The remarkable Thomas Reid, the Scot philosopher who graced the end of the 18th Century, noted that philosophers will often find “great difficulties about a thing which, to the rest of mankind, seems perfectly clear.”
David Hume may have found something inscrutable about the meaning of “causation,” but the ordinary man knows his own powers to cause his own acts to happen. As Reid had it, that was part of the common sense that precedes all theories. And some of us find the ground of Natural Law precisely in those axioms of common sense.
But we find maxims in our public life that are treated often as though they were sage principles that may truly settle the moral questions in our lives, and yet any serious reflection would reveal them as quite empty.
It would be hard to exaggerate the effect on our public life of that sentiment, waxed in many forms, but set down by John Stuart Mill, in his over-cited little book, On Liberty: that the law should not impose restrictions on liberty “when a person’s conduct affects the interests of no person besides himself.” That line became the hallmark of the libertarians, from the censoring of books and pornography to the tolerance, and then the celebration, of the homosexual life.
Surely, it can be found in Justice Kennedy’s glorifying of “autonomy” – that grand insulation from the adverse judgments of others, as same-sex couples pursue, without reproach, their sexual lives and their claim to consummate marriages.
Any parent will know teenagers drawn to jolting new habits and passions, and the fact that the son is pleased enough with his mode of conduct is not taken as the proof of its rightness.
But even when it comes to grownups, common sense will break through. The laws came to bar dueling, even as that pastime enjoyed the consent of the two parties. And the Supreme Court, in 1911, refused to uphold the freedom of people to contract themselves into a state of peonage or slavery.
If there was something wrong in principle with ruling other men as a species of property, that wrongness would not be effaced by the fact that a man assented. We still have the term, while the deeper meaning has faded: “unalienable rights” – rights so necessary and true that we were not free to “alienate” or forego them.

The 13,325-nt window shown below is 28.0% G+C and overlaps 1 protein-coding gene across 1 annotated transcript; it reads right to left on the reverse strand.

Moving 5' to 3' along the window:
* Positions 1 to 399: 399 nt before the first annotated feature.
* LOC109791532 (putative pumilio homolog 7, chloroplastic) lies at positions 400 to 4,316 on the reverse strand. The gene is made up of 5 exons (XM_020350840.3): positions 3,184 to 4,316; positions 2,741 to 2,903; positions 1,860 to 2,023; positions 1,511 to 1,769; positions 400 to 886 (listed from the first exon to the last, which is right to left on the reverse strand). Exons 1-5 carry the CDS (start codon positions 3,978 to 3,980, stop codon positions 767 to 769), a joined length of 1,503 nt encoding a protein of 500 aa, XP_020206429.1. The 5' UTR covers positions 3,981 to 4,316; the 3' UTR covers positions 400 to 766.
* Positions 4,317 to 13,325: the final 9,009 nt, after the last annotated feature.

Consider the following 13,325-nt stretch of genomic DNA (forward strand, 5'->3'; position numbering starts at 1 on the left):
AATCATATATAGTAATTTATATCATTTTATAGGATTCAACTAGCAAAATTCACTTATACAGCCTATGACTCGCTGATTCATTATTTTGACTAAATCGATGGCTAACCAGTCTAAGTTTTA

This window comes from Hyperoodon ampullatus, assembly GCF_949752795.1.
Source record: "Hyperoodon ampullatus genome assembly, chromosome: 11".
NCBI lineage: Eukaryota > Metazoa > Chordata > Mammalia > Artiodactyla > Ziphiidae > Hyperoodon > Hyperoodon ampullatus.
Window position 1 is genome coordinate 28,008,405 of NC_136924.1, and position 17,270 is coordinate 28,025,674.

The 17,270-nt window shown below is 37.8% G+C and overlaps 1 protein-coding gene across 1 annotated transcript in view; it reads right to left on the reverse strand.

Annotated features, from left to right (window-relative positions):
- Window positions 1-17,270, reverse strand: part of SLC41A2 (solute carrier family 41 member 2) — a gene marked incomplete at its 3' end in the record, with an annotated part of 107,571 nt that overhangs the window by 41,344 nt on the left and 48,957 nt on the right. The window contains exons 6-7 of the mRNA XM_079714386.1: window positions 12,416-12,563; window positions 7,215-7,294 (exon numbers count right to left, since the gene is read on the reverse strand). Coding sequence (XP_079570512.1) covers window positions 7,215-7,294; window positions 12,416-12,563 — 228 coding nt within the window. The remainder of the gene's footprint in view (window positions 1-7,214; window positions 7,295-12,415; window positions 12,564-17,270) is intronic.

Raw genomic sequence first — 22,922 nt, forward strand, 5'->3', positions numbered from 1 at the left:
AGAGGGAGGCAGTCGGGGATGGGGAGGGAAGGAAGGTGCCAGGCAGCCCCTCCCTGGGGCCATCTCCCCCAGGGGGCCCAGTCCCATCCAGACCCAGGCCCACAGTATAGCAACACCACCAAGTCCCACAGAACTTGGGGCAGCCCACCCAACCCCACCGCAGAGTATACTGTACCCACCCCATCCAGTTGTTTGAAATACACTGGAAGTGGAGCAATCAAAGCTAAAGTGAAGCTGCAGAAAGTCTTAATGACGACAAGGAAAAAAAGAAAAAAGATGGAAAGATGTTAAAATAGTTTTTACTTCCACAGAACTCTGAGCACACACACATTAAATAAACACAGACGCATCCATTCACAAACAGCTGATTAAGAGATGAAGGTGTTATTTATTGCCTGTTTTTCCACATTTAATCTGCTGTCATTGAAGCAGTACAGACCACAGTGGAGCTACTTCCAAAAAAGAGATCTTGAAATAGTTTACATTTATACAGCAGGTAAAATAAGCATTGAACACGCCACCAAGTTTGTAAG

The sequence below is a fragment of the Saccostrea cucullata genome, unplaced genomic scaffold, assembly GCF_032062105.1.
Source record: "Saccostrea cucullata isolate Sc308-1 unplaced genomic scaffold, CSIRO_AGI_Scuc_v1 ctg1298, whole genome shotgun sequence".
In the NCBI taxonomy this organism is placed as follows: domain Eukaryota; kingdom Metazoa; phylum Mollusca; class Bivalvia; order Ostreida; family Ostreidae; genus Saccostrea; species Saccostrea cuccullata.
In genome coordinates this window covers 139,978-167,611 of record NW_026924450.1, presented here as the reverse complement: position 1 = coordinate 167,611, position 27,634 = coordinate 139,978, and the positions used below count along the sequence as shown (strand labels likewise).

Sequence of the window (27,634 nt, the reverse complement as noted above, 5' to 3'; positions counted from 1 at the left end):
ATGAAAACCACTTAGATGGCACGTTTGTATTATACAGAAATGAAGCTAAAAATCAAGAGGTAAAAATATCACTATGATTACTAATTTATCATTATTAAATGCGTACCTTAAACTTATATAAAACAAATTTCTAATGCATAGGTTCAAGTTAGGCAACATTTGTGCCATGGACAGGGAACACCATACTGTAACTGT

Libertarians were content to soar with Mill’s lines, but they usually didn’t notice how quickly the urbane Mill could modify and take them back. And so he asked, “How . . . can any part of the conduct of a member of society be a matter of indifference to the other members? No person is an entirely isolated being; it is impossible for a person to do anything seriously or permanently hurtful to himself, without mischief reaching at least to his near connections, and often beyond them.”
But for me, the most arresting critique of this liberal slogan, masquerading as a principle, came from that gentle and steely soul, Cardinal Jean-Marie Lustiger (1926-2007). He was the French Jewish child, hidden during World War II, who entered the Church and rose to become the Archbishop of Paris.
Fr. Richard Neuhaus invited him to New York in 1996 to join one of our seminars under the auspices of the Institute of Religion and Public Life and to give our Erasmus Lecture. His subject was “Liberty, Equality and Fraternity,” with the terms seen in a strikingly different way when viewed with the Christian understanding of “the human person.”
When he dealt with liberty, he recalled that venerable line, sprung from Mill, that our freedom found its limits only as soon as we began to affect other people in an adverse or injurious way. Lustiger then asked a question I’d never heard: Did that line refer to the way we might affect “all other” people? Even people we don’t know? People who may be, for all we know, men of doubtful character, who don’t deserve any heartfelt concern on our part? Hmm.
Might we be tempted to rephrase the maxim in this way: that my freedom ends where I began to affect in harmful ways – wink, wink – those who count. When Bill Clinton vetoed the federal bill on partial-birth abortion, he expressed concern for the “health” of the woman who was denied that surgery. But for the child whose head was being punctured, with the contents drawn out, he expressed no interest. That child simply didn’t count in the ingredients that made up the case for him.
With the Christian perspective, that child was never out of sight, for the simple reason expressed by Lincoln: that “nothing stamped with the Divine image and likeness was sent into the world to be trodden on, and degraded, and imbruted,” and regarded as of no account at all.
Mill’s line has fed for years the surety of the “college-educated” that there are no moral truths. And yet, the irony, as the Cardinal showed, was that Mill’s familiar maxim made little sense unless it backed into that deep moral truth that underlay the American regime: “all men are created equal.”
That people keep backing into that proposition, while seeking to deny it, may remind us that it really does have the properties of a “self-evident” or necessary truth. The Cardinal’s point, from twenty-four years ago, would still bring news to the liberals, and perhaps even comfort, if they ever come to hear it.